Finding Patterns in Your Text with Voyant Tools

Voyant Tools is a text analysis platform that allows you to analyze a single text document or compare multiple documents. It is useful to analyze big [language-based] data over time.

Uploading:

Single Text Document: Paste the text into the text box. This prevents additional text from a webpage being included in your analysis. For example, if I want to look at the language in the Constitution, I should paste the plain text Constitution into the text box rather than the National Archives Constitution Transcript webpage to prevent “archives” appearing as a top word in my analysis, as seen below.

Multiple Webpages: Paste the links to each webpage in the textbox with each URL on a separate line.

Multiple Documents: Move all the documents you want to analyze into a shared folder for easy access. Click “Open” under the textbox and select all the documents you want to analyze. You have to select everything you want to include at once, as you cannot add more documents at a later time. This is why it is easiest to put your materials in one central location.

The Main Tools:

Cirrus: Essentially a word cloud. Check out Ike’s blog post on Wordle for more information on how to use word clouds in your research.

Reader: Reader allows you to view the full uploaded text and select individual words to see reveal frequency data across the text(s). For example, I uploaded transcripts for three oral histories I conducted on abortion last semester to analyze how much each narrator talked about health insurance in their interview. To do this, I clicked on the word “insurance” in the Reader section and Voyant Tools generated the below data.

The data shows that first narrator talked about insurance during one segment of the interview, the second discussed insurance throughout the interview, and the third narrator did not directly talk about insurance during her interview. This data can be seen in three different formats. In the top left section, you can see where in the interview the word insurance was used. In the top right section, you can see the frequency of use, and in the bottom section there are links to where in the text insurance is used to provide context for your analysis.

While this data provides little insight on its own, it is useful as evidence with the context of the interviews. Since I conducted the interviews, I know each narrator has a different understanding of her abortion—Narrator 1 was concerned with her own experience and aware of her privilege, Narrator 2 was concerned about women’s access to abortion who were less privileged than her, and Narrator 3 was still grappling with her relationships to her former partners and parents. Given this knowledge, I can use the frequency of the term “insurance” in each interview as a way to show that each woman conceptualized her experience with abortion differently, but without that knowledge, there is little direct meaning in the data.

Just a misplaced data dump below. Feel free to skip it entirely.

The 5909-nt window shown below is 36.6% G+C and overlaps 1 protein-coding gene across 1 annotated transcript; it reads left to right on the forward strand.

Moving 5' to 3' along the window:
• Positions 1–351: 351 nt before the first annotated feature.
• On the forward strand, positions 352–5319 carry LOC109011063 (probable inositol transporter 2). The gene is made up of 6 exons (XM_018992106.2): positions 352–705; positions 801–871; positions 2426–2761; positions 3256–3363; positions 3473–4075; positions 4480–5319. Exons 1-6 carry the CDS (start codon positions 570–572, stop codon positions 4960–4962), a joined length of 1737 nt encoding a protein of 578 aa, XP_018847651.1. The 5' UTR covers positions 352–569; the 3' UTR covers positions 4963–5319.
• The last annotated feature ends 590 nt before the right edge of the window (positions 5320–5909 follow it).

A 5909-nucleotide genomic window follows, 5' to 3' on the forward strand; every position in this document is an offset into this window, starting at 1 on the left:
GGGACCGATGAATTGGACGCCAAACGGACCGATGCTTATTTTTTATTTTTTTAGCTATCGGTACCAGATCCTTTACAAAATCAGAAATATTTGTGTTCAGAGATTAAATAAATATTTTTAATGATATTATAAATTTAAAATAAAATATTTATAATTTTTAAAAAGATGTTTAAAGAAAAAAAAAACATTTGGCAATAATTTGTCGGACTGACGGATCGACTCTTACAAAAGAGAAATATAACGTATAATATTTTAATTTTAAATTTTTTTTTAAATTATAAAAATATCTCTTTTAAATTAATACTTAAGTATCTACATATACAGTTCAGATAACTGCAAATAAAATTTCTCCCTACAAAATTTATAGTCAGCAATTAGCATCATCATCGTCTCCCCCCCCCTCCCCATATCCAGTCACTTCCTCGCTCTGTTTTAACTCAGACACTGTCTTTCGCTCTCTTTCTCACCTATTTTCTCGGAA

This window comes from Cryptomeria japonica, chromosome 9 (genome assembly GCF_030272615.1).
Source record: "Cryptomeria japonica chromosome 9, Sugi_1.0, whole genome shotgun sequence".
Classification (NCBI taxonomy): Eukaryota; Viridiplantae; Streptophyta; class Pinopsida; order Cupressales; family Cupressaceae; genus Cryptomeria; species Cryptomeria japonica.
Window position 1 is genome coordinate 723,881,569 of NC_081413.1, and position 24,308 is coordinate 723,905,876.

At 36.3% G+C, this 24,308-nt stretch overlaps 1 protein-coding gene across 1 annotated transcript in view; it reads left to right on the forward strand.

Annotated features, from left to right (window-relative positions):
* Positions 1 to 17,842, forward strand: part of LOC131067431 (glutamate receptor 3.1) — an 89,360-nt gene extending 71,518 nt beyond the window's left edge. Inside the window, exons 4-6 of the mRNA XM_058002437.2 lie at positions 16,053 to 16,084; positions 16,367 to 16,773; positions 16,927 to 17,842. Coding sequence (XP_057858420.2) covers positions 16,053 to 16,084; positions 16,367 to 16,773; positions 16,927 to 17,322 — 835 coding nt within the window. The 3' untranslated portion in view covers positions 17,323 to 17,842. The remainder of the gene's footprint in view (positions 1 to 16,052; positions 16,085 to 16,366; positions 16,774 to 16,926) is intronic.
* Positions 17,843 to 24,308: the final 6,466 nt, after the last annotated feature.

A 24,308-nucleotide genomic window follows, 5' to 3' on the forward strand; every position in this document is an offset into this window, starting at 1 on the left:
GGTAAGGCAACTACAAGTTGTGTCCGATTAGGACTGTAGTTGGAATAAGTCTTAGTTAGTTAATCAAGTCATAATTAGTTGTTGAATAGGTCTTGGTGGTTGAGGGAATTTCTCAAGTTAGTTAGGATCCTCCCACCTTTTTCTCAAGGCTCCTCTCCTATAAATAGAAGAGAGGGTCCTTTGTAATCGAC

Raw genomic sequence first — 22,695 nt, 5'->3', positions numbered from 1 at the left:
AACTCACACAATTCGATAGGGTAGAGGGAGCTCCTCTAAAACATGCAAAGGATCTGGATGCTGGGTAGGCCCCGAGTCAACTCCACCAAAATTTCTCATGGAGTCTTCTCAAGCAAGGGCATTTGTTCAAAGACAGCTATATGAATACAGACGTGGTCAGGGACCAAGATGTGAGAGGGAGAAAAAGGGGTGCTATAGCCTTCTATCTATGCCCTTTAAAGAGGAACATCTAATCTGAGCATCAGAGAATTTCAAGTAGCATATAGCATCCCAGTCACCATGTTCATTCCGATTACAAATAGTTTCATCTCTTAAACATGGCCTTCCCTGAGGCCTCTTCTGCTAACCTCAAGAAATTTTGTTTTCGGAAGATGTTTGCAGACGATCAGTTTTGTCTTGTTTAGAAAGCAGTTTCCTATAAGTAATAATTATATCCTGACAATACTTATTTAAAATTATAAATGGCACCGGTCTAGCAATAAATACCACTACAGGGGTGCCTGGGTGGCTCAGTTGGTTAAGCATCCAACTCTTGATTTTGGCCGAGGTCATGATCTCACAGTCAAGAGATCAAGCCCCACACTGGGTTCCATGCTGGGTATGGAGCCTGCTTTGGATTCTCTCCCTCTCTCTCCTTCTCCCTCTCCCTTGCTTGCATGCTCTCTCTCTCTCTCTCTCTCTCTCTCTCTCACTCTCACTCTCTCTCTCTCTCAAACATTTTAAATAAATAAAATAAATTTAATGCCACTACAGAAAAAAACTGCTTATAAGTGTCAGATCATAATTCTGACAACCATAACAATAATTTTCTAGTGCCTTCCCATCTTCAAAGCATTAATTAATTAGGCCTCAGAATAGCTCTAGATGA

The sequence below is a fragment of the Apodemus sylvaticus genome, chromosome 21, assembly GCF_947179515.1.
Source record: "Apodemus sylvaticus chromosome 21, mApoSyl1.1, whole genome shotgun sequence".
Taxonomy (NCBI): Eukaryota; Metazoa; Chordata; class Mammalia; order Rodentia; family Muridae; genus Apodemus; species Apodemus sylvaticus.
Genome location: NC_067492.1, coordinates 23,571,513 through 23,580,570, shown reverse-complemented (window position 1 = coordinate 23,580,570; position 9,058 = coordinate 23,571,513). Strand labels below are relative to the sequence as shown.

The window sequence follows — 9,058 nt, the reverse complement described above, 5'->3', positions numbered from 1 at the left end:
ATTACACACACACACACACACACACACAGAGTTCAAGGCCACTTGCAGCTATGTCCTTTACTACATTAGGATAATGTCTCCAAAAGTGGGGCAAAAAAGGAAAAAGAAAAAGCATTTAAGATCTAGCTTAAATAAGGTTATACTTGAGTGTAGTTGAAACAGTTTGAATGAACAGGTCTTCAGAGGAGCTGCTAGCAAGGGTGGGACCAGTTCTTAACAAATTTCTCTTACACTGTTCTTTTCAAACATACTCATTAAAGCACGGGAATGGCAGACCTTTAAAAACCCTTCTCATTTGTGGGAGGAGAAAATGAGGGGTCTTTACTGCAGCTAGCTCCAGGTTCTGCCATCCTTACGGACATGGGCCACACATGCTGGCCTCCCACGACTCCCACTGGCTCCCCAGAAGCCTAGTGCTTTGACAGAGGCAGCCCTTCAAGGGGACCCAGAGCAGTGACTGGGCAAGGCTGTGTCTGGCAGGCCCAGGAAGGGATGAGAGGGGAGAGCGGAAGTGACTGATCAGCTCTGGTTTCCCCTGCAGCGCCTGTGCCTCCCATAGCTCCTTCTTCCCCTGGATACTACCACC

Trends: The trends function allows you to compare the relative frequency (useful for comparing texts of varied lengths) of words across a singular text or between multiple texts in various graph forms. It can help show variation between the focus of differents texts or how language has changed over time.

Conclusions:

I found Voyant Tools to be unwieldy. It gave me a lot of data that I did not need or that did not have much relevance to any analysis, and it was hard to sort through the data to find meaningful relationships between different texts. Perhaps this is because I was comparing only 2-4 relatively short texts at a time, rather than large inputs of data that the platform seems intended for. Or it is because I did not know what I was looking for and I was hoping it would reveal interesting relationships between different texts. However, that does not mean it is not useful to any historical research.

Voyant Tools is exactly what it sounds like—a tool for historical research. It is useful to help bolster an argument or provide evidence for an argument, but it does not make an argument for you. A researcher has to know what they are looking for and have a deep understanding of their subject to use Voyant Tools in a truly productive manner. But, if that is done, it can help provide visual or numerical evidence for a historical argument.

Voyant Tools created a great “Getting Started” guide that I recommend exploring if you want to use Voyant Tools in your research. It has helpful details on the plethora of tools available on the platform, as well as a guide on how to save your corpus for future reference.

What do you think of Voyant Tools? Do you think you could use Voyant Tools in your research? Did you have any success using Voyant Tools yourself?

One Reply to “Finding Patterns in Your Text with Voyant Tools”

  1. Thank you, Emily! At first, I was a little bit confused by it because it was unclear where “Home” is and what would happen, if I refreshed the page. But overall, it seemed to me as a tool much more sophisticated than Wordle. I think Martin Jessop makes a good distinction between digital visualization and illustration: “The term ‘Illustration’ implies an image which serves only to support written language; thus the main carrier of information is the associated text not the image.” And I could see how I could use it to illustrate my larger point.

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